According to the CNH Industrial CEO, he sees a 40% reduction in CO2 as a requirement for on-highway applications in the United States and Canada by 2030. As a result, it will become increasingly important for OEMs to look for alternative power sources.

“If you replace diesel today with compressed natural gas (CNG) and liquefied natural gas (LNG), you're already reducing CO2 by 10%,” said Mühlhäuser. “And honestly, it doesn’t really cost you more, and the technology is already available.”

Whether a piece of equipment runs on natural gas or biogas, it’s essentially the same engine. The source of power is different, but either away it’s burning gas. However, utilizing biogas would have a tremendously impactful – and positive – effect on the environment.

“If you take biogas from a municipal waste incinerator, you’re reducing – out of the gate – 80% of CO2,” said Mühlhäuser. “And if you use it from biomass-like liquid manure, then you’re actually decarbonizing the environment.”


So what does the future hold for vehicle transportation? According to Mühlhäuser, OEMs should expect to see several technologies rise to prominence and – depending on the vehicle class and power demand – being used to address different applications. More specifically, he said:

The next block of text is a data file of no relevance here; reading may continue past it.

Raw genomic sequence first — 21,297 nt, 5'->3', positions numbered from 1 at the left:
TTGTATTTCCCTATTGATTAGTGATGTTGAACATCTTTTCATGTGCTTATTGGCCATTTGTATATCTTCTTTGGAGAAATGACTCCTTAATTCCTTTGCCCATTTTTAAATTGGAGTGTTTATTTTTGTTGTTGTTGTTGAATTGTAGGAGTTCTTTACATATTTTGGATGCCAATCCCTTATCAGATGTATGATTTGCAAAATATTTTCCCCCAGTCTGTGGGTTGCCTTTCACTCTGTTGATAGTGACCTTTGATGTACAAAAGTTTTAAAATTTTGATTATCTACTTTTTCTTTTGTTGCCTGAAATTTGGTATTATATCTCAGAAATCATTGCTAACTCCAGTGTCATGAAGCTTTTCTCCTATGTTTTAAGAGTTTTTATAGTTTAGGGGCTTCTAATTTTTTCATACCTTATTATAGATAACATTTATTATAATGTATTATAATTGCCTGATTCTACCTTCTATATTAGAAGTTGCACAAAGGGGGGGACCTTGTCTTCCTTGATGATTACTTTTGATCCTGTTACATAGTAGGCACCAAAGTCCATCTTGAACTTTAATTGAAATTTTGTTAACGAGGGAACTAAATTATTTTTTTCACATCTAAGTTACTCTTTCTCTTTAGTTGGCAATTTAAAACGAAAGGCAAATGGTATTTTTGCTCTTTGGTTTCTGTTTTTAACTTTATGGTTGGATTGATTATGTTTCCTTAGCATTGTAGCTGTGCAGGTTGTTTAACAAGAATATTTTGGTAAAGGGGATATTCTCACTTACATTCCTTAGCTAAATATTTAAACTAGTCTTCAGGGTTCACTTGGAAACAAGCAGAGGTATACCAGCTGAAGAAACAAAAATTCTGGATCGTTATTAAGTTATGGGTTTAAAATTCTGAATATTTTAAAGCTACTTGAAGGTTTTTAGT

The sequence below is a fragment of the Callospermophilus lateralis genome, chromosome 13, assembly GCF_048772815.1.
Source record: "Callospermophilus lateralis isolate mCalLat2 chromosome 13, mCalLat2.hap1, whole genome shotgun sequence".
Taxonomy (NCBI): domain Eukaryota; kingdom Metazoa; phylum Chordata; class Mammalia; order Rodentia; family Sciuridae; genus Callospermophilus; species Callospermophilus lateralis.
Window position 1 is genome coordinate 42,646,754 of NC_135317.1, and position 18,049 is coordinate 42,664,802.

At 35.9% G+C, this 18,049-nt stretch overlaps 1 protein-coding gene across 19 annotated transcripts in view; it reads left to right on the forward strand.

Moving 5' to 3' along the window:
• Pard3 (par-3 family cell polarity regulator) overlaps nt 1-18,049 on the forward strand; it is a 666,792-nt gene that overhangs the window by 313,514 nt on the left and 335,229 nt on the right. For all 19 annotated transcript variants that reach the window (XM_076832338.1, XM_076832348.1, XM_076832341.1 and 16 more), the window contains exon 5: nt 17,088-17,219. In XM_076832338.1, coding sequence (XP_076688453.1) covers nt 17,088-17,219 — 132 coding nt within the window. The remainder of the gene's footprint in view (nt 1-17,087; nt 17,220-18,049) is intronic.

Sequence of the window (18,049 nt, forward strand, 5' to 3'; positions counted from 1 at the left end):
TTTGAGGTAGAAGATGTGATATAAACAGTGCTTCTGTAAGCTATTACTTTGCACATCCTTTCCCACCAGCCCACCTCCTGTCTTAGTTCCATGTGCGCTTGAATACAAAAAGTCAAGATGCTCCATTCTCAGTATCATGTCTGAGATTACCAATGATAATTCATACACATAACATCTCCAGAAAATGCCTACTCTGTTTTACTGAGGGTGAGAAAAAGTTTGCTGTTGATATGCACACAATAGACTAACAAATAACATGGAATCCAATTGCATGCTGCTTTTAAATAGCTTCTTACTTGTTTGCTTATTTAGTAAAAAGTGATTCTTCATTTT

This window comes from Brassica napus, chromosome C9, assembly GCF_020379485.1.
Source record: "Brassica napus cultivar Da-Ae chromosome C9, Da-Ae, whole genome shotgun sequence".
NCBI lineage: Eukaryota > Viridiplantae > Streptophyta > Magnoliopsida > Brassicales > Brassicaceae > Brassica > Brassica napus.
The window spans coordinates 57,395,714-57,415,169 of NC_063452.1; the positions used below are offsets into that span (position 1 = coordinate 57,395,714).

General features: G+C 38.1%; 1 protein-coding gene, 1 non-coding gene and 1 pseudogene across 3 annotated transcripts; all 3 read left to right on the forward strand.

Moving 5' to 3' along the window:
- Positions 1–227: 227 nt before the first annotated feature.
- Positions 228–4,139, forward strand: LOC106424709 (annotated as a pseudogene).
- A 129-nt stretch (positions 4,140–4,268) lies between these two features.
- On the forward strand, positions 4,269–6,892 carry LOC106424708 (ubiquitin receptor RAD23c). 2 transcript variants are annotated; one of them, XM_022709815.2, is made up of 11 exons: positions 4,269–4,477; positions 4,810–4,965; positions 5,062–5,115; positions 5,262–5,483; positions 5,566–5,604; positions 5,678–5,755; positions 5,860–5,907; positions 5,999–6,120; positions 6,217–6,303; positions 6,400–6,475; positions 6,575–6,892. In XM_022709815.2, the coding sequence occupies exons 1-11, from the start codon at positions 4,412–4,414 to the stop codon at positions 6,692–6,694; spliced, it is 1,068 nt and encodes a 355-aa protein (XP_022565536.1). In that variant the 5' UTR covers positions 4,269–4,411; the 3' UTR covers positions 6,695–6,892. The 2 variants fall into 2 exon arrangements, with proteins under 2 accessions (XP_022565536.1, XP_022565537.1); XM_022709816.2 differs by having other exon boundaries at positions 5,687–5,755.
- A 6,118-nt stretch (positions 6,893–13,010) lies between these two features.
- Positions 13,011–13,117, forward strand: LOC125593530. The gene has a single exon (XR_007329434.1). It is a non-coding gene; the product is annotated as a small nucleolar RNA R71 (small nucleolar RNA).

• Light duty applications will likely rely on CNG and battery electric for power.
  • In mixed applications, CNG, LNG and, eventually, fuel cell technology will be the primary sources of power.
  • In heavy-duty applications, LNG and eventually fuel cell technology will be the preferred options.

Mühlhäuser pointed out that, in a declining or stable truck market, the LNG segment is currently doubling every year in Europe. While it’s occurring on a small level, industry volumes of LNG trucks in Europe were 1% in 2018. In 2019, volumes rose to 2.5%. By comparison, China currently sits at 6%.

“That means we are making millions of trucks in Europe based on LNG technology, taking CO2 out of the atmosphere as we speak,” he said.


Ultimately, the CNH Industrial CEO said he sees the move to biogas and natural gas as “an intermediate step” toward electrification.

“There are two distinctions: battery-powered and fuel-cell-powered,” he explained. “If you switch from battery to fuel cell, in the architecture of the product, you don’t actually change too much. The drivetrain is the same. The only thing that’s different is you change the source of power.”